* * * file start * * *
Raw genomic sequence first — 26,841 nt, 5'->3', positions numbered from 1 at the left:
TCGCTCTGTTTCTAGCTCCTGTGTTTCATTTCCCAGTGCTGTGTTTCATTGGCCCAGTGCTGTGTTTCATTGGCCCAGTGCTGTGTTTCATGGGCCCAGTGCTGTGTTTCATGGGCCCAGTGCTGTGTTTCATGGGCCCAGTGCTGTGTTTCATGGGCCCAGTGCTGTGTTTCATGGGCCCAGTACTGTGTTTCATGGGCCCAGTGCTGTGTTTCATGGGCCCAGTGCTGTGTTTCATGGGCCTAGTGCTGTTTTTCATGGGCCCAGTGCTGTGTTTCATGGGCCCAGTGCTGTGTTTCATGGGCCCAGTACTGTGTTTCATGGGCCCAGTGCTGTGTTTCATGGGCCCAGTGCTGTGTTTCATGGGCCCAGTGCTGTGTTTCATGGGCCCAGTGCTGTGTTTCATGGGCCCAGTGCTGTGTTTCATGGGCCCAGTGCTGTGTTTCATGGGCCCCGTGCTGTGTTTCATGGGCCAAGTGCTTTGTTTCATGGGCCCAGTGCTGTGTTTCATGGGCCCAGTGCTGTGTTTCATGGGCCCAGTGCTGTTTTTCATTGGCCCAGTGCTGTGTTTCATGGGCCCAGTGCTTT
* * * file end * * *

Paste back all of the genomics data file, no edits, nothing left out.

Raw genomic sequence first — 26,841 nt, 5'->3', positions numbered from 1 at the left:
TCGCTCTGTTTCTAGCTCCTGTGTTTCATTTCCCAGTGCTGTGTTTCATTGGCCCAGTGCTGTGTTTCATTGGCCCAGTGCTGTGTTTCATGGGCCCAGTGCTGTGTTTCATGGGCCCAGTGCTGTGTTTCATGGGCCCAGTGCTGTGTTTCATGGGCCCAGTGCTGTGTTTCATGGGCCCAGTACTGTGTTTCATGGGCCCAGTGCTGTGTTTCATGGGCCCAGTGCTGTGTTTCATGGGCCTAGTGCTGTTTTTCATGGGCCCAGTGCTGTGTTTCATGGGCCCAGTGCTGTGTTTCATGGGCCCAGTACTGTGTTTCATGGGCCCAGTGCTGTGTTTCATGGGCCCAGTGCTGTGTTTCATGGGCCCAGTGCTGTGTTTCATGGGCCCAGTGCTGTGTTTCATGGGCCCAGTGCTGTGTTTCATGGGCCCAGTGCTGTGTTTCATGGGCCCCGTGCTGTGTTTCATGGGCCAAGTGCTTTGTTTCATGGGCCCAGTGCTGTGTTTCATGGGCCCAGTGCTGTGTTTCATGGGCCCAGTGCTGTTTTTCATTGGCCCAGTGCTGTGTTTCATGGGCCCAGTGCTTT